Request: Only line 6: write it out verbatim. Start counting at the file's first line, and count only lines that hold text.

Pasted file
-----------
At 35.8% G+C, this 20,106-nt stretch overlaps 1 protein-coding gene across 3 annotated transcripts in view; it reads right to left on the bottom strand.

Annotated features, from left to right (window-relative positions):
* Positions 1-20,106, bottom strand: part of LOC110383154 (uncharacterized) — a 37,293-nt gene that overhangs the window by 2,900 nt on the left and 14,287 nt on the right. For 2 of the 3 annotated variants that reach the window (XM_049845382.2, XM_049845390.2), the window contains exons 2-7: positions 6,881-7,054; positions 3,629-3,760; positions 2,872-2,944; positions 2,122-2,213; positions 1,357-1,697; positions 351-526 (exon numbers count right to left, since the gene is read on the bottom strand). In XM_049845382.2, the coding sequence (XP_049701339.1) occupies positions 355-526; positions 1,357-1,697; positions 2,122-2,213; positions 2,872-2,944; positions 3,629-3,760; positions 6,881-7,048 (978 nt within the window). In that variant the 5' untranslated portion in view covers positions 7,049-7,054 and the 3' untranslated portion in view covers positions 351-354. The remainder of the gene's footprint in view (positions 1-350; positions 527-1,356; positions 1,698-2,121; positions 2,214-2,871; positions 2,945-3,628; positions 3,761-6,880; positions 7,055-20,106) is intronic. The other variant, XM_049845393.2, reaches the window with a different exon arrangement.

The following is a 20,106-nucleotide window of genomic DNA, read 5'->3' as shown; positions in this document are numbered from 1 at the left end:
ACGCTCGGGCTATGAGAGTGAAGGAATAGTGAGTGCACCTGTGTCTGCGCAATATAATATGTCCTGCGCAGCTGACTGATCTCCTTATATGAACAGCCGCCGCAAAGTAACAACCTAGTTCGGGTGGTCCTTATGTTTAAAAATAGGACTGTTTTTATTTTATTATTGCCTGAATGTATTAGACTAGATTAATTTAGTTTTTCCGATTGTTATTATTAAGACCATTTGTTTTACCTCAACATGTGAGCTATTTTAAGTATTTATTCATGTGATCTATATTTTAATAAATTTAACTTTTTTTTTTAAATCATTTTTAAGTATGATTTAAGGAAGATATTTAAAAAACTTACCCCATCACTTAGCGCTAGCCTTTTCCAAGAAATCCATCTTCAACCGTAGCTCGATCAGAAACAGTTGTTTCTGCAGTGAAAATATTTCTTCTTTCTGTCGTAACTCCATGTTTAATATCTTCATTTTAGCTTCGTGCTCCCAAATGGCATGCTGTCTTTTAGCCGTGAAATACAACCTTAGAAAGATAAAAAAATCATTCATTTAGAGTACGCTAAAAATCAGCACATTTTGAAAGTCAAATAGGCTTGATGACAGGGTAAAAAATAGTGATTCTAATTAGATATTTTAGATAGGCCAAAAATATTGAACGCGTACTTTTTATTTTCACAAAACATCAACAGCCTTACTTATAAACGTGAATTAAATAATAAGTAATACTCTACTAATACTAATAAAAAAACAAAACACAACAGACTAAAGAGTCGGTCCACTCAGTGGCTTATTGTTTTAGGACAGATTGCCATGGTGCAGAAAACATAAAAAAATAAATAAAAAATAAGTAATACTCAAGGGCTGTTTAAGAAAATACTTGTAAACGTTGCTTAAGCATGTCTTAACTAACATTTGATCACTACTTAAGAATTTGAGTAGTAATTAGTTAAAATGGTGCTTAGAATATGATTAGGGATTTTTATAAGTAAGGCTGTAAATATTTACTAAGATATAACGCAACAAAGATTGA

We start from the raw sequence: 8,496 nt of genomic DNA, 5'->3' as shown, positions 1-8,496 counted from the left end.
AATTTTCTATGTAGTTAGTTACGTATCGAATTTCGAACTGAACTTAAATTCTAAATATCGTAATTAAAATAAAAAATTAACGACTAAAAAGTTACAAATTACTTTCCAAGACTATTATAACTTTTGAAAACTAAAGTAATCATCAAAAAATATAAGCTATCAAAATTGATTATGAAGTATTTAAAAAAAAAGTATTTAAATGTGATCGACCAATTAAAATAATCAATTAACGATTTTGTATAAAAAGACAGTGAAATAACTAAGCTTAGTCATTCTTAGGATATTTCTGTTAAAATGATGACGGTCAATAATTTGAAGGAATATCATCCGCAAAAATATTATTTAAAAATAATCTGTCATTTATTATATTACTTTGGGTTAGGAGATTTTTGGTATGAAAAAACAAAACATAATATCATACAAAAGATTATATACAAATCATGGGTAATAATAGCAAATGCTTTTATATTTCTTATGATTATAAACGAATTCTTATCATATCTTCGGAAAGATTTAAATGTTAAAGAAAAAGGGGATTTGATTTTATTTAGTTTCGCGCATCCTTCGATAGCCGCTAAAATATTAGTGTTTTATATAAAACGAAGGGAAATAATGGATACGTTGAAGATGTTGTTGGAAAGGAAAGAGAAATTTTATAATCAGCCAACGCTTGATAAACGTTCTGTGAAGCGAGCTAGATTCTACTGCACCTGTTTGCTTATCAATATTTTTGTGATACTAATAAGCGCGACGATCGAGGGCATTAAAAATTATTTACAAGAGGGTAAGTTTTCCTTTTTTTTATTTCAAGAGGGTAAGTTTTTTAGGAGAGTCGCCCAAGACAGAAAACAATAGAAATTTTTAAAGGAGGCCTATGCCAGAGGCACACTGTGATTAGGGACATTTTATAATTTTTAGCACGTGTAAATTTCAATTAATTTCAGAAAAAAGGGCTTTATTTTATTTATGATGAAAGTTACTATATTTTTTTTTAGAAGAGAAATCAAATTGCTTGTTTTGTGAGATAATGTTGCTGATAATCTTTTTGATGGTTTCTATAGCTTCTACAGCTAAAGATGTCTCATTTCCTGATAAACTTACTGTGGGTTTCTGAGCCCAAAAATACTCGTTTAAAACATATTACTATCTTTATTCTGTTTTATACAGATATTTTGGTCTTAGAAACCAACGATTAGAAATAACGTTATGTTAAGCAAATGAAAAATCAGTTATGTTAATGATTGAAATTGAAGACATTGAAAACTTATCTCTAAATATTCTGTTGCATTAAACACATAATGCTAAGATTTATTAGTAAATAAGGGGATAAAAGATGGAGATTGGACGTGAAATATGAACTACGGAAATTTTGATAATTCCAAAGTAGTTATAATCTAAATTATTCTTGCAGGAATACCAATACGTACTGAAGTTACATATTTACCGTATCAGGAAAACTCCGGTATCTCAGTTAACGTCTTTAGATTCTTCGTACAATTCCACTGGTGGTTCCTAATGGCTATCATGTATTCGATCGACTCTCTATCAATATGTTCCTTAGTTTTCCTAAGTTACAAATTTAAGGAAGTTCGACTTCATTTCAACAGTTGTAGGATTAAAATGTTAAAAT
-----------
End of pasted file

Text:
We start from the raw sequence: 8,496 nt of genomic DNA, 5'->3' as shown, positions 1-8,496 counted from the left end.